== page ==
Episode 157: What We Learned From Tracking Our Spending

We bet you know how much money you made last year, but do you have any idea how much money you spent? Everyday money is flying out of our wallets, but we have no idea where it goes? Need more money to make the big change you want to make in your life? Start finding the money to do it by tracking your spending.

What You Can Learn

  1. Which of your habits cost you the most money.
  2. How to identify patterns in your spending, so you can bring them into alignment with your purpose or goal.
  3. Where you can make cuts in your spending, so you can spend more on what’s truly important to you.

How To Do This Challenge

The core goal of this challenge is to show you how much control you really do have over your money throughout each day and how it can be focused on what’s most important to you.

Download the Track Your Spending Challenge Worksheet

What Chris Learned

A lot of my Sunday mornings have been spent making budgets to try to control my spending or to save more money. Simply writing down what I purchased in a simple list taught me more about my spending habits in one week than the countless hours I’ve spent on making budgets.

  1. The majority of my discretionary spending is tied to my social circles and my daily routine. This was important to notice because of what I now know about habits. Habits are unconscious behaviors made up of a trigger, a routine and a reward. The act of recording my individual purchases brought awareness to my various triggers. Now that I am aware of my triggers I can begin to change my routines.
  2. The number of purchases I made, when I made them and the average size of the purchase also taught me a lot about my spending habits. My average purchase size was $11.00. That means each time I don’t take out my wallet I am saving $11.00 on average.
  3. I equate spending money with fun. This means when I try not to spend money I sometimes have a hard time allowing myself to have fun. By tracking my spending I had more awareness of my sources of fun outside of my spending habits.  I was having more fun while spending less money.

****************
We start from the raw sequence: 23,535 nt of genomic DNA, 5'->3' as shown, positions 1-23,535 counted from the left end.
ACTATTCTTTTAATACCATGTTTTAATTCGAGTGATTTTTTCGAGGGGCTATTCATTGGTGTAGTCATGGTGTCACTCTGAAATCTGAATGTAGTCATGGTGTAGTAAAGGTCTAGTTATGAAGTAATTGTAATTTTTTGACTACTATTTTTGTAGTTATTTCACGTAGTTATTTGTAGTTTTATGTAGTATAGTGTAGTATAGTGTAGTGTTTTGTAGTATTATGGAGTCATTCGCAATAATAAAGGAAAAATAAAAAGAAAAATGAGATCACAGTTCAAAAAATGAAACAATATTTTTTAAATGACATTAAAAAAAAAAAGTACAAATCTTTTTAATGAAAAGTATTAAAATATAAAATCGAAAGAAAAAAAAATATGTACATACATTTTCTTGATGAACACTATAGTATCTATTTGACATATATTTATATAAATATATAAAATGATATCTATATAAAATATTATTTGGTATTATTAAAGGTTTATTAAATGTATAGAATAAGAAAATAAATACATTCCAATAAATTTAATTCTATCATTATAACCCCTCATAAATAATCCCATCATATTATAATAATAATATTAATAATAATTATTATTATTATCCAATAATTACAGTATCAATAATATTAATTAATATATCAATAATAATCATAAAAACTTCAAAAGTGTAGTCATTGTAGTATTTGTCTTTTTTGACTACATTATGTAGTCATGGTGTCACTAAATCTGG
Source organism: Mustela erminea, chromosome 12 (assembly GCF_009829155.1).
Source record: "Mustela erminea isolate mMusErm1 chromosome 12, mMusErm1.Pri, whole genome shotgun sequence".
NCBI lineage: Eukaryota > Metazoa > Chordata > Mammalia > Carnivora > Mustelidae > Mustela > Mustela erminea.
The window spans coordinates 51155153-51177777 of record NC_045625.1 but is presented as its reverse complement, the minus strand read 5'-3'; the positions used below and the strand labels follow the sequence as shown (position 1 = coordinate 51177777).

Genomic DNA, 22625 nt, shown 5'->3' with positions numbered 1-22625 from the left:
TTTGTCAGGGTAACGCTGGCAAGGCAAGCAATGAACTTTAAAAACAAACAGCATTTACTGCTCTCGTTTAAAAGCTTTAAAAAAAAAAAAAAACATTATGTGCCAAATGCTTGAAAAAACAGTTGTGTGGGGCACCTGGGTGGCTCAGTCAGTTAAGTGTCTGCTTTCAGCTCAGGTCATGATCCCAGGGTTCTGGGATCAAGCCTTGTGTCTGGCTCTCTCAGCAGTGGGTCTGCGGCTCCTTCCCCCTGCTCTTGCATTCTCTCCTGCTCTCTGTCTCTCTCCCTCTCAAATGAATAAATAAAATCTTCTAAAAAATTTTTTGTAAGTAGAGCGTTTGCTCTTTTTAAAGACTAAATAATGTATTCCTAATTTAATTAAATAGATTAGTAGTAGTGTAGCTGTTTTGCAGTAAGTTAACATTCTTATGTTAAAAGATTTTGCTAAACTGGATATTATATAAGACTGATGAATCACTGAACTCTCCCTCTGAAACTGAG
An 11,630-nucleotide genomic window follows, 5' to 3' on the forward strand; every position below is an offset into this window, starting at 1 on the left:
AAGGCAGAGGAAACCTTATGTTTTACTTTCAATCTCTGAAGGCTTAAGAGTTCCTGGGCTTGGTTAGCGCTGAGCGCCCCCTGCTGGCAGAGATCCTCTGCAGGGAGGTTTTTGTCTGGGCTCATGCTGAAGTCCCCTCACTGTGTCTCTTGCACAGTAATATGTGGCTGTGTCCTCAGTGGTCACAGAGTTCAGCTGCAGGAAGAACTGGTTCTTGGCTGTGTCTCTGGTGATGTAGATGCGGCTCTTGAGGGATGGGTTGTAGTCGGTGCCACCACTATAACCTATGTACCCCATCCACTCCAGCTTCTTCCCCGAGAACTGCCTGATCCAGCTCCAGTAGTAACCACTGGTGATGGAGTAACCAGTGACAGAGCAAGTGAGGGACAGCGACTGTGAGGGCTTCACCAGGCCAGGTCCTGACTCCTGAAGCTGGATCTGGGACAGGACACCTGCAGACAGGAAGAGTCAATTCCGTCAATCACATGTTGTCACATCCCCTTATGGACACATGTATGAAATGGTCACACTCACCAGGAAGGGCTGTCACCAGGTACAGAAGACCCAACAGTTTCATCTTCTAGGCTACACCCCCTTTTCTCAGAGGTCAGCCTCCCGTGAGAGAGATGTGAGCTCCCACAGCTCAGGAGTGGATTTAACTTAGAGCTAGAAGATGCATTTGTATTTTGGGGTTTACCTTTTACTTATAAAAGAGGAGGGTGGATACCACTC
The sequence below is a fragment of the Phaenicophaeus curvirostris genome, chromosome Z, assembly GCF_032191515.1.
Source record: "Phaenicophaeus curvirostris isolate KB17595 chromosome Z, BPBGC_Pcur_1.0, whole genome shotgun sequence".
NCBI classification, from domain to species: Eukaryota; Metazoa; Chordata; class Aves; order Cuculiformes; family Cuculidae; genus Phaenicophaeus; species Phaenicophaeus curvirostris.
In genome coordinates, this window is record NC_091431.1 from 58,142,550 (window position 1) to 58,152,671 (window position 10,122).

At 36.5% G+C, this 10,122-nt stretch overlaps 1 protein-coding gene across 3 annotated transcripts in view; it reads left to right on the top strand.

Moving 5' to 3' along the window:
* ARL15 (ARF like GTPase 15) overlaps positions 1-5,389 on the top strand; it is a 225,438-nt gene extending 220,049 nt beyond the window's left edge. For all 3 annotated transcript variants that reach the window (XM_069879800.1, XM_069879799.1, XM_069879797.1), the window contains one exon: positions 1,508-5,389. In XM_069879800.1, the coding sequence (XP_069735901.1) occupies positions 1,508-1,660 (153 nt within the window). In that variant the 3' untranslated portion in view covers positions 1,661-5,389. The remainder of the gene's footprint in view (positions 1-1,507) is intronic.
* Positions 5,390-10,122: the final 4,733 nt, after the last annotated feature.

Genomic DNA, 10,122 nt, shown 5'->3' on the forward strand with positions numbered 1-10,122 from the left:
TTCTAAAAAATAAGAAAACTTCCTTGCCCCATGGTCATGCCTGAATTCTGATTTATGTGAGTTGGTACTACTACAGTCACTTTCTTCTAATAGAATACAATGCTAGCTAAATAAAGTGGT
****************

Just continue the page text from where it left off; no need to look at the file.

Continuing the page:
Here’s the action I’m going to take as a result of this challenge:

I’m going to try to keep tracking my spending by recording the first transaction I make each day. I found that as long as I create a habit to record the first purchase of the day I am able to remember to track the rest of my purchases. I have also discovered this is a neat way to practice mindfulness and build awareness of my spending at the same time.

What Stephen Learned

I have been tracking my expenses on and off for the last 15 years. I haven’t done this challenge in a while and I’m reminded of the importance of doing it from time to time to keep my spending habits in alignment with my goals.

  1. My two most dangerous impulse zones over the course of the week were restaurants and the grocery storeClick here to check out my $90+ grocery bill! It was my most expensive transaction. I realized I need to do a better job of understanding what is a fair price for many of the food items I buy.
  2. My most expensive day was $80+ because I went out to lunch and dinner on that day. It reminded me why I curbed my eating out expenses, so dramatically about 10 years ago in my early 30s! It has helped me save a ton of money, so I can spend it on experiences truly important to me like travel.
  3. The two habits that have the potential to increase my spending are the people I hang with socially and when I have the need to be comforted.

I have saved more money by being aware of who I hang around in terms of how those people spend money than by trying to stick to a strict budget!

My guiltiest expense during the challenge was buying season 4 of The Walking Dead on Amazon. (I’m hooked!) I’ve been housebound for the last few weeks because of 6+ feet of snow in Boston and a back sprain from a snowboarding lesson.

If I bought without the context of this challenge, I wouldn’t have given it a second thought. This exercise made me stop and think about it. That’s the real goal of this challenge to stop, think and question whether or not you need to make each purchase you do.

Here’s the action I’m going to take as a result of this challenge:

I’m seriously considering tracking my expenses for 30 days. I’ve done this in the past. I find you can see more trends and patterns more clearly, helping motivate you to make adjustments to your spending to bring them into alignment with the big change you want to make it life.

Some Advice About This Challenge

Now that we’ve experience this challenge, we’ve learned a few things to share with you, so you can get even more from this challenge than we did!

  1. Stephen tracked his expenses in a Word document and doesn’t recommend it. Definitely track your purchases using an app on your phone (Chris recommends using a note on Evernote), so you don’t forget any of your transactions. This will also make you stop and bring awareness to each of your transactions.
  2. After you’ve completed the challenge and analyzed your transactions, talk to a close friend or family member about your results. Many times talking with someone else about your discoveries will help you come up with ideas about how you can make adjustments to your spending habits.
  3. Use and review your spending history as a journal for your week. When you review your spending history try to remember what you did each day. How did you feel? What were you doing? Who were you with? Why did you make those purchases? Use your review as a chance to reflect on your week.

Need to be held accountable? Get support when you join UnStuckable.co. We’ll send you a link to our private Facebook Group, so you can get help committing to this challenge!

Take The Challenge Now!